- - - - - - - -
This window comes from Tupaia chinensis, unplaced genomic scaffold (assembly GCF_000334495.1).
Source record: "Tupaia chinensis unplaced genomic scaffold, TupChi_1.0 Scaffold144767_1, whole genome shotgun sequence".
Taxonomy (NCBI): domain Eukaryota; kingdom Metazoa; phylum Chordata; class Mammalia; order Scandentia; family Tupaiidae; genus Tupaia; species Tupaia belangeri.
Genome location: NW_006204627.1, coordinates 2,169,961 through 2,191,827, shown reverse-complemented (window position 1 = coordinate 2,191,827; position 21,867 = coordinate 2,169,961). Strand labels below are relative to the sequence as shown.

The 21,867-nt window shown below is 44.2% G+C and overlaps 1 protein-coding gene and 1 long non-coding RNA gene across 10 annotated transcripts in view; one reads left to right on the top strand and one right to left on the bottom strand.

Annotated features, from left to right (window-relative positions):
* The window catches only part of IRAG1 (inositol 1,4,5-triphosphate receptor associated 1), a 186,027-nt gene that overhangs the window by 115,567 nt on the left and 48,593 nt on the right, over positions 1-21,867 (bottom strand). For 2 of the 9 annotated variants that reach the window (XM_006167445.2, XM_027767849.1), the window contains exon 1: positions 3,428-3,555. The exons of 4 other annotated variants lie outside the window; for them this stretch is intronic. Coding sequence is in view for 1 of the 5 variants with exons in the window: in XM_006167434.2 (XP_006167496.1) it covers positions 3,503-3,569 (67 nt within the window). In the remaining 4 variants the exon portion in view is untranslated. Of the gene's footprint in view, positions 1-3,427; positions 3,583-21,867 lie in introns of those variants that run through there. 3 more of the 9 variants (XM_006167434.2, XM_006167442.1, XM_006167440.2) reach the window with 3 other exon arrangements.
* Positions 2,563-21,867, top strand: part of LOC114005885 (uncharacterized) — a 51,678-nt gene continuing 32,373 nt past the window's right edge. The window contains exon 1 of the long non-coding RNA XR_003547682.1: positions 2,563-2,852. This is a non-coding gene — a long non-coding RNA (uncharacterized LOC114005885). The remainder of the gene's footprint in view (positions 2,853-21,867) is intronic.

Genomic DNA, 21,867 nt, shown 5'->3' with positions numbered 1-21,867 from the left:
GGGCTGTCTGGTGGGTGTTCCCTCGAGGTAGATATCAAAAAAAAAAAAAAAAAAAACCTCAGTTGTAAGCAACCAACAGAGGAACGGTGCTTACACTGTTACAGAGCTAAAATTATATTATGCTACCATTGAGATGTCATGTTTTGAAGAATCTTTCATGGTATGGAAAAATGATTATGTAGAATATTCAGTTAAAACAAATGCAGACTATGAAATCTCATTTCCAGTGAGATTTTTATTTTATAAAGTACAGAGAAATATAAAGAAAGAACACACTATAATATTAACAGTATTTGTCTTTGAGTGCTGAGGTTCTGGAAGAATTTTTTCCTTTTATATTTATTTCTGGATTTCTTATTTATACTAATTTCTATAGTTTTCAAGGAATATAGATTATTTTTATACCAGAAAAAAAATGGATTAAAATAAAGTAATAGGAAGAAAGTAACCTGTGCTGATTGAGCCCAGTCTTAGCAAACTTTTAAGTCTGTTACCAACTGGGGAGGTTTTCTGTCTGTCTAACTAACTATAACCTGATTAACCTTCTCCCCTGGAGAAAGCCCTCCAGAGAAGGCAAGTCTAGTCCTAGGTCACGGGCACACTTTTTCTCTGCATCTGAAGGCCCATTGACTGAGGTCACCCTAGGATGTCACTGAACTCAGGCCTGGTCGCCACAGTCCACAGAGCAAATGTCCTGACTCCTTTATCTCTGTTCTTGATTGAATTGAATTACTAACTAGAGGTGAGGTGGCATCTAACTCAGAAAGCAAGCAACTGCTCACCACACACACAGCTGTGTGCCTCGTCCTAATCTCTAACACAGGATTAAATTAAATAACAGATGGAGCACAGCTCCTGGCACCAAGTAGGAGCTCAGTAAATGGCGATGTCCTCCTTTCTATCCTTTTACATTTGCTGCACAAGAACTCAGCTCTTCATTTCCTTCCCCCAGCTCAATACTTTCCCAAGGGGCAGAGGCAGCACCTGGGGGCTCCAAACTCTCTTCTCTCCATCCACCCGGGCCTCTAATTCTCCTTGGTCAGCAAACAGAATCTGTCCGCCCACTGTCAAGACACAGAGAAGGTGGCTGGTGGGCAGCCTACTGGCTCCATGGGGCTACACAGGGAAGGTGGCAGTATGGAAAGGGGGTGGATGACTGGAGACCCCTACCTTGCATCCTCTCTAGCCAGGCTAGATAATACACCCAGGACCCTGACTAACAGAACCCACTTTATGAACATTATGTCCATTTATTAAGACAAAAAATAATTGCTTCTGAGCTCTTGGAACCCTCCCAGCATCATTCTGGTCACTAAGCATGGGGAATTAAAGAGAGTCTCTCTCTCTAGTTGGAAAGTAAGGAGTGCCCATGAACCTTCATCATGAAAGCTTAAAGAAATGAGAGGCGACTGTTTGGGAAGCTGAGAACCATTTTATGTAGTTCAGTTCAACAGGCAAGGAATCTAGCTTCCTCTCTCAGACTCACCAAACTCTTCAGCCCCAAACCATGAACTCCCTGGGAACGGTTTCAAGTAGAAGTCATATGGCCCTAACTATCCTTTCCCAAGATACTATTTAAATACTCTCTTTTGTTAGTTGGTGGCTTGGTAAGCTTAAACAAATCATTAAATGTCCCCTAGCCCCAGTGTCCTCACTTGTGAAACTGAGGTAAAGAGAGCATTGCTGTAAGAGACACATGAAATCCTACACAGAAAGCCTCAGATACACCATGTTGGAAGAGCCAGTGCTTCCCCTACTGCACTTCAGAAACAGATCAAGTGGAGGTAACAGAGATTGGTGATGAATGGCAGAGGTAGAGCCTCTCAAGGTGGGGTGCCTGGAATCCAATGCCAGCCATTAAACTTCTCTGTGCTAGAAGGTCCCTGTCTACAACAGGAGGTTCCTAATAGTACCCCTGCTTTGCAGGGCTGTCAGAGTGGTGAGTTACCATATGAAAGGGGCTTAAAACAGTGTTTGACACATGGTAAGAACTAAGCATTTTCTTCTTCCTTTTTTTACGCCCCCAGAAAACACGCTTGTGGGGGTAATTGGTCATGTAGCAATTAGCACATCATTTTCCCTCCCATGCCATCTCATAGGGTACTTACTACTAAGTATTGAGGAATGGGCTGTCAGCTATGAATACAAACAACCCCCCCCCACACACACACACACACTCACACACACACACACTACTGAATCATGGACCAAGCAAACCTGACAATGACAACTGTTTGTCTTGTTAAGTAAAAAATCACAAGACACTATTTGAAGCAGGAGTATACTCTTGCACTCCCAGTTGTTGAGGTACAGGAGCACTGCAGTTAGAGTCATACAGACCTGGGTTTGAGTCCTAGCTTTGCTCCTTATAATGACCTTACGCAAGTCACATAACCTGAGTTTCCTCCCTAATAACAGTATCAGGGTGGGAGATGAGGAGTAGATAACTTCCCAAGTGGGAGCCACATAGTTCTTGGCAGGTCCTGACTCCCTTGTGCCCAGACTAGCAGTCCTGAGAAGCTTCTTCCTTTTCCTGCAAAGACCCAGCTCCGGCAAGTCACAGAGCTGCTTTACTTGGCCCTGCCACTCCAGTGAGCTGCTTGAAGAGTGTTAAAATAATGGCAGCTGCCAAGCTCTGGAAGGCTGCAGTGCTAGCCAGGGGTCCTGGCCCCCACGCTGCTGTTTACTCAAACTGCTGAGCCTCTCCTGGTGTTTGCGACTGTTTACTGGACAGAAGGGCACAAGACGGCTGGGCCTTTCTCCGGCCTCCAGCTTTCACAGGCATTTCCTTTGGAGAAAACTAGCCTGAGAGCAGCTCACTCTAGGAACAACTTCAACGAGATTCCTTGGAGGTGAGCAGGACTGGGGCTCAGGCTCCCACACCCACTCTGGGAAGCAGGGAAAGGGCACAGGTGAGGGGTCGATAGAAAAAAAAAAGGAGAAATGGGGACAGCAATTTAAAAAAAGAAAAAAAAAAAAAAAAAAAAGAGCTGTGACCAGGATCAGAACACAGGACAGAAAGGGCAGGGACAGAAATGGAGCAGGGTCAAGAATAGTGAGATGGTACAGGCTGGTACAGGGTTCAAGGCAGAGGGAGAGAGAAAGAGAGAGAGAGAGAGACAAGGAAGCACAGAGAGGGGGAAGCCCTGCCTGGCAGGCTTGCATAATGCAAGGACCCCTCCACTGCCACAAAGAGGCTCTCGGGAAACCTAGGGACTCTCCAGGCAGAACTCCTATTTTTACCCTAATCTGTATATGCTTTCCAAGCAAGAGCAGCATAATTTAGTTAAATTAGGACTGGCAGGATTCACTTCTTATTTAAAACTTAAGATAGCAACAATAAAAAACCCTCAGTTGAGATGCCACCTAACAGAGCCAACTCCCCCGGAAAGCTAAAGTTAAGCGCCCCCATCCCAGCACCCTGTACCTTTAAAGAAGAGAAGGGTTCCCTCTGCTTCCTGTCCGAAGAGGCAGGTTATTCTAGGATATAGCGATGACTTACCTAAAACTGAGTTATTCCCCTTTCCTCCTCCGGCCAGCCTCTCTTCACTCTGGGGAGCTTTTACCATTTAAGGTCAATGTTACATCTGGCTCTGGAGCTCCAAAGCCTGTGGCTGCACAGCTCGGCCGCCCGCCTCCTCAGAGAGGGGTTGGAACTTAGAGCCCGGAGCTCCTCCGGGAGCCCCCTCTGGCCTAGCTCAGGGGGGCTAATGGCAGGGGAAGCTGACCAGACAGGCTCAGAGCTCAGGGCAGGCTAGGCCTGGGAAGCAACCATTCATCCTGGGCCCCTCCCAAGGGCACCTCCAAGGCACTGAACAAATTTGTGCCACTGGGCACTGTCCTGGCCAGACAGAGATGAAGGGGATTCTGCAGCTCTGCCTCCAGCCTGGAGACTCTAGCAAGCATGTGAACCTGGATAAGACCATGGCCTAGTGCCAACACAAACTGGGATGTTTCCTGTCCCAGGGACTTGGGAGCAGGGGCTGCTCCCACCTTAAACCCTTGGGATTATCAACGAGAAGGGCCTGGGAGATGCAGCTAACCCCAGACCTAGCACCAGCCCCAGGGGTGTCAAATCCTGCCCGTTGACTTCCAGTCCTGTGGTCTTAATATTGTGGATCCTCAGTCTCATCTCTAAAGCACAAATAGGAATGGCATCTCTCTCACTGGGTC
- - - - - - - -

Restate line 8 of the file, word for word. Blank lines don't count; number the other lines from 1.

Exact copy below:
* Positions 2,563-21,867, top strand: part of LOC114005885 (uncharacterized) — a 51,678-nt gene continuing 32,373 nt past the window's right edge. The window contains exon 1 of the long non-coding RNA XR_003547682.1: positions 2,563-2,852. This is a non-coding gene — a long non-coding RNA (uncharacterized LOC114005885). The remainder of the gene's footprint in view (positions 2,853-21,867) is intronic.